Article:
Malaysia initiatives set to boost digital economy
The Malaysian government is to launch two new initiatives to help grow the country’s digital economy and make Malaysia more attractive to foreign investors.
The DE Rantau programme is designed to establish Malaysia as the preferred Digital Nomad Hub – hotspots used by location-independent workers – in a bid to boost digital adoption and to promote digital professional mobility and tourism across the country.
And the Malaysia Digital Trade programme aims to drive interoperability and greater harmonisation of standards and regulatory approaches, to facilitate trade within and across borders.
Communications and Multimedia (KKMM) Minister Tan Sri Annuar Musa said: “The Digital Nomad Hub is a departure from the location-based approach.”
He said in line with the 12th Malaysia Plan (12MP), the revamped and enhanced Malaysia Digital will be key towards achieving the goals set forth by the Malaysia Digital Economy Blueprint (MyDIGITAL), which targets RM70 billion ($17 billion) in investments by 2025.
He added: “Following the earlier announcement (on Malaysia Digital), there are several other steps that we need to take including to detail the transformation we are doing from MSC Malaysia to Malaysia Digital.
“The KKMM will prepare a Cabinet paper on this soon and we expect the launch to be held in the second half of this year.”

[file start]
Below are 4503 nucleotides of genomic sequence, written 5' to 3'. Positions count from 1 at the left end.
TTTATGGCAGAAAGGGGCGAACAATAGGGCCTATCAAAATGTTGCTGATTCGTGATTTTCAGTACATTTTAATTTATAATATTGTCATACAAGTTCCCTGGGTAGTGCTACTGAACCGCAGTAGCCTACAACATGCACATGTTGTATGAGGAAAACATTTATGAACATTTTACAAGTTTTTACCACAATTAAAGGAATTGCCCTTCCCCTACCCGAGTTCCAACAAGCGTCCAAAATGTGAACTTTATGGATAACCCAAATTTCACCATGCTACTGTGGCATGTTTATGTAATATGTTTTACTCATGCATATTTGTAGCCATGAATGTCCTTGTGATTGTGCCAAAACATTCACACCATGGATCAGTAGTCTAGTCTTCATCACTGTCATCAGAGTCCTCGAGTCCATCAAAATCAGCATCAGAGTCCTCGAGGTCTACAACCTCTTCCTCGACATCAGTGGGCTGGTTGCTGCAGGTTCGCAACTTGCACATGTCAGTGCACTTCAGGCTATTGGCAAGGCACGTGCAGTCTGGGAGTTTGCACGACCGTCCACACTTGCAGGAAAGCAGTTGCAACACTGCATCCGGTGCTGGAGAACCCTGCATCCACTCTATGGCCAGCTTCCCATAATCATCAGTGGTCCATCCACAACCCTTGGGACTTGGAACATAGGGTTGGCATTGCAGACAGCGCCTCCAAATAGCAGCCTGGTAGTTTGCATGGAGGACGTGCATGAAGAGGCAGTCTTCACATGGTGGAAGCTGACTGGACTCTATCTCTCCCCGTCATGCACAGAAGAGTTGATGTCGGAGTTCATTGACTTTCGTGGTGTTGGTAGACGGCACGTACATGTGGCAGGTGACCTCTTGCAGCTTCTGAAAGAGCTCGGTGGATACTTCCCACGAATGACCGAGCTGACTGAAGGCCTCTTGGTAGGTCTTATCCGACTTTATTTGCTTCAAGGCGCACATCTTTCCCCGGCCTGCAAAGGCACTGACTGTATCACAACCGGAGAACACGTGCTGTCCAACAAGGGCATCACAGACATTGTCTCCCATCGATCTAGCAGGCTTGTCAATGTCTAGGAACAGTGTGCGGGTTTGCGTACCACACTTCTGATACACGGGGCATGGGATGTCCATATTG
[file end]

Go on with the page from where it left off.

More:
He minister said the government had not set any specific timeline for the implementation of Malaysia Digital, but the emphasis would be given to the implementation of policies to develop the country’s digital economy.
Annuar was speaking at Malaysia Digital Economy Week, which took place as part of Expo 2020 Dubai.
On the Digital Trade programme, Malaysia Digital Economy Corporation (MDEC) chief executive officer Mahadhir Aziz said the main objective of the programme is to support cross-border trading.
He said: “We have to look at cross-border trust in data that we are sharing as well. In Malaysia, and as part of Malaysia Digital, we will begin with a national e-invoicing project.
“This has been stated in the Malaysia Digital Economy Blueprint (MyDIGITAL), whereby we will look at reducing and minimising leakage of income and revenue for the government while we do trades,” he said.
He said that according to data from MDEC and Inland Revenue Board (IRB), the government will have at least an estimated RM2.1 billion possible additional revenue once e-invoicing is in place, which will take three to six years depending on other countries.
MDEC’s target was to attract investment worth more than RM300 million, as well as 50 eligible prospective businesses, during the Malaysia Digital Economy Week, which ran from January 9 to 15.